In James Lee Burke's newest novel, The Glass Rainbow, Dave Robicheaux, the New Iberia, La., deputy who is Burke's most enduring character, remarks, "Death comes in many forms. But it always comes. And for that reason, 'inevitability,' may be the worst word in the English language." It's the kind of cryptic truism we're used to hearing from the hero-detectives of hardboiled crime novels and it's a reminder that unlocking the key to the detectives' inner wisdom is as much a part of any mystery as the whodunit aspect.
As with previous Burke novels, this one begins with a gruesome, unsolved murder. Well, to be exact: seven unsolved murders. The bodies of the seven female victims from Jefferson Davis Parish—some of them prostitutes, all of them young—had each been found in ditches and swamp areas over the course of several years. The women were all from poor neighborhoods, "where the residents parked their cars in the yards and the litter in the rain ditches disappeared inside the weeds during the summer and was exposed again during the winter." Death may come in different forms, but it's also reported in different ways—or not reported, as the case happens to be here. Later in the novel, when present at the crime scene of a much higher profile victim, Robicheaux points out yet another truism, that "any serious student of popular media will tell you that the real story lies not in what is written but in what is left out." While the murder of the high profile victim "was the stuff of Elizabethan drama; the murder of the girls in Jefferson Davis Parish didn't merit the ink it would take to fill a ballpoint pen."
What piques Robicheaux's curiosity is that the seventh victim, 17-year-old Bernadette Latiolais, a high school honor student, doesn't fit the profile of the other six victims. Robicheaux's questioning leads him to Herman Stanga, a reviled pimp and drug dealer who has allowed his suburban mansion to decay in order to bring down the value of all the homes in the neighborhood. Stanga denies involvement, but will later be confronted and beaten, nearly to death, by Robicheaux's best friend, private investigator Clete Purcel.
Despite his preoccupation with this latest case, Robicheaux can't help but be troubled by his adopted daughter's love life. Alafair, a 23-year-old Stanford law student on leave for a semester to finish her novel, is being courted by Kermit Abelard. Not only is Kermit a celebrated novelist in his own right, but he's also a scion of Louisana's oldest wealthy family. The Abelards, dripping with corruption and sweet-tasting brandy, are the literary descendants of Faulkner's Compson family, and though Robicheaux can't quite put his finger on the problem, his instincts tell him that Kermit Abelard is trouble. To make matters worse, Kermit's best friend (and, seemingly, his shadow) is Robert Weingart, an ex-convict best-selling author (rumor has it that his female attorney writes his novels) who is a vintage Burkian villain: cool as a cucumber and mean as hell—just for the sport of it.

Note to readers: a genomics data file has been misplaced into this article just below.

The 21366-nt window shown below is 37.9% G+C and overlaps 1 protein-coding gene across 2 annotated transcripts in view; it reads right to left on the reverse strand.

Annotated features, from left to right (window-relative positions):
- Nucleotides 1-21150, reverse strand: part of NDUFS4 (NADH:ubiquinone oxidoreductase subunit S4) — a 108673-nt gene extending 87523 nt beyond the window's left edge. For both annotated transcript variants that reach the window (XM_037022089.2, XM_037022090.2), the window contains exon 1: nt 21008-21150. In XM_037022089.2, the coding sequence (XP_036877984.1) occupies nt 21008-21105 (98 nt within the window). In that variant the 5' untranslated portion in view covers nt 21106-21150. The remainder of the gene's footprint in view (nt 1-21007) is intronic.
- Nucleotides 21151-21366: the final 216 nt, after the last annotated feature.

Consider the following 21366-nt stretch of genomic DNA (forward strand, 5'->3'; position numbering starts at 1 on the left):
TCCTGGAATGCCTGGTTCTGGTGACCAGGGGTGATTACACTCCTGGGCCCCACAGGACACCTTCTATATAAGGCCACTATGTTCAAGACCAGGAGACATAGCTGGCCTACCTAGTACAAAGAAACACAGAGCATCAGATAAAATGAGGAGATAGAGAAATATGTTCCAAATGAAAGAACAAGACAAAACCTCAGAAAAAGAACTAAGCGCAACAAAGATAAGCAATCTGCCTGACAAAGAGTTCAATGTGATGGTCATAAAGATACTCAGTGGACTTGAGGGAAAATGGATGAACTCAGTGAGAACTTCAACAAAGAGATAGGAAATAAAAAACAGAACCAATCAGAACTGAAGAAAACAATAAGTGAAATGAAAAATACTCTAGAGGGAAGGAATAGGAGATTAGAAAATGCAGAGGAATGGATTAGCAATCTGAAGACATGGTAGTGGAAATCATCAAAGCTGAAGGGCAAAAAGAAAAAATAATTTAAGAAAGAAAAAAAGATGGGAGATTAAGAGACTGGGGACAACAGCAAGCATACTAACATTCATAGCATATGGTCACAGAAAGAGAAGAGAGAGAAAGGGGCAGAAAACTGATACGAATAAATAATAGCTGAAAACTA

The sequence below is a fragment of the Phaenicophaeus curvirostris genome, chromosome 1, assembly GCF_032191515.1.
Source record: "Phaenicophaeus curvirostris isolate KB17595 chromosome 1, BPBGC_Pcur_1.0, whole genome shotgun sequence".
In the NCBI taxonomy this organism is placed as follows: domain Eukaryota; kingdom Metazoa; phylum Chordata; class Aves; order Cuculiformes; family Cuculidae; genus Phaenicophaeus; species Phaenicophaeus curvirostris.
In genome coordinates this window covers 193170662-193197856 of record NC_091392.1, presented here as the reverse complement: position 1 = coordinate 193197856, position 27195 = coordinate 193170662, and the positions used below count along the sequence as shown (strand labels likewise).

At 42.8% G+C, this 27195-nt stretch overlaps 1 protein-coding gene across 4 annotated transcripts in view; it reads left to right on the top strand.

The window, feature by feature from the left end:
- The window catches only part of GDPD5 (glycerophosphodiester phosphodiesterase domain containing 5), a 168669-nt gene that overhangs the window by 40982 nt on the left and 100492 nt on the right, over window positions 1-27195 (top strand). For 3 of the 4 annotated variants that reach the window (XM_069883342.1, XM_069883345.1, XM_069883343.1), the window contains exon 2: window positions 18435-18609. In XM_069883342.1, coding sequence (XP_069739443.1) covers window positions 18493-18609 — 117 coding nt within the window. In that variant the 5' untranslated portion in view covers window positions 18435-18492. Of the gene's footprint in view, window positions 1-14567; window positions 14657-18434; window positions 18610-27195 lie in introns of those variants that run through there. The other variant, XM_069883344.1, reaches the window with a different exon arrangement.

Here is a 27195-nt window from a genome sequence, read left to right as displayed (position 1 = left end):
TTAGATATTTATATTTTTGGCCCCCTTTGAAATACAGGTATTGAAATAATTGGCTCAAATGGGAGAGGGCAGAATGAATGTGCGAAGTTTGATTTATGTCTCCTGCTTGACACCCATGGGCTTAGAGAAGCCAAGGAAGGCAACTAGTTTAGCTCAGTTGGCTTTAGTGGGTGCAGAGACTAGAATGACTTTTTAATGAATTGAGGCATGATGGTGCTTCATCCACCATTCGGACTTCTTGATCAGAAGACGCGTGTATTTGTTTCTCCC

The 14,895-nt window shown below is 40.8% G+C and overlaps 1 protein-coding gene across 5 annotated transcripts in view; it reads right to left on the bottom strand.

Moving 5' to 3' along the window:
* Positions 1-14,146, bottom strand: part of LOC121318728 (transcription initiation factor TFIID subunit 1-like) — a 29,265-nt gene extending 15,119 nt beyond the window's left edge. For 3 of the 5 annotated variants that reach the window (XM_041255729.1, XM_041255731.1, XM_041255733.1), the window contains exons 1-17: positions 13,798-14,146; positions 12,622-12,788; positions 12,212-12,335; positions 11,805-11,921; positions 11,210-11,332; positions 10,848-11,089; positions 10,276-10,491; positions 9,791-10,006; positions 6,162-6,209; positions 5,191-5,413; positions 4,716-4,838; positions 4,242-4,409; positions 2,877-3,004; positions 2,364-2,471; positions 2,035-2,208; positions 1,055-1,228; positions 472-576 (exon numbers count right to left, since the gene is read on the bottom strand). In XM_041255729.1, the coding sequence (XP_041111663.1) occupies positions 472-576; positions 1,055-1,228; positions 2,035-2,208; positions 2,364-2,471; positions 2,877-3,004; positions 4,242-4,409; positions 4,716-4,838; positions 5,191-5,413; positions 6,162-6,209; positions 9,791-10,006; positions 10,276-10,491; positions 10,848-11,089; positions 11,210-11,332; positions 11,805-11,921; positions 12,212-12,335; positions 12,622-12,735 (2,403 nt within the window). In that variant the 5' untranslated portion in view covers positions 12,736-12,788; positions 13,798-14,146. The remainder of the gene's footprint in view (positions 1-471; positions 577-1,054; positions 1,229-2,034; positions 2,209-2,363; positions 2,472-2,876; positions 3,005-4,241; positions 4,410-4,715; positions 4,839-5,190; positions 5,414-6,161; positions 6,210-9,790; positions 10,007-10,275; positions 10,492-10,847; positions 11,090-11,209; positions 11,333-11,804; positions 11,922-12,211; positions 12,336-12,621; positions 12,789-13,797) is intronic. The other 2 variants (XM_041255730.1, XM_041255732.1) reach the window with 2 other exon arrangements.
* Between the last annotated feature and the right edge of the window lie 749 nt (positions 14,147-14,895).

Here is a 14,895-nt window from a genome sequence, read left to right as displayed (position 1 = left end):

It's easy to separate this novel into two halves, both compelling and well-worth the heft of 430 pages. The first half is more familiar, the kind of James Lee Burke mystery that readers expect, with its modern noir-esque prose, its straight-talk dialogue and an array of characters who are all too familiar with the kind of human depravity that makes the rest of us ache. In its second half, however, a reflective tone that haunted the earlier pages takes center stage. Though Burke never loses site of the mystery at hand, the reader gradually realizes that this novel is as much about Robicheaux (and, to some extent, Purcel) as it is about the murders of the seven girls. Unlike his forebears, Sam Spade and Philip Marlowe, Robicheaux is not simply a magnetic personality on the page, one whose charisma is needed to supply the momentum to the novel. Robicheaux is an evolving, dynamic character whose story is as crucial to the turns of the novel as is the gathering of clues and elimination of suspects. In a way, this has always been true of the Robicheaux series, as Burke has made the reader privy to Robicheaux's personal demons: bouts of depression, alcoholism, the deaths of his first wife and his parents, and his devastating service in Vietnam. Yet, if the Robicheaux series might be considered as a whole, then The Glass Rainbow is its zenith—the point at which Robicheaux reaches his highest points of wisdom and humility.
Gripping and tautly written throughout, Burke shows himself at his own zenith in the novel's magnetic and captivating conclusion: a startling tableaux where James Lee Burke, the hardboiled crime fiction writer, and James Lee Burke, the poet and sage, meet for a memorable conclusion, one that haunts the reader for days afterward.
James Lee Burke reads from The Glass Rainbow at Fact & Fiction Tuesday, July 13, at 7 PM. Free.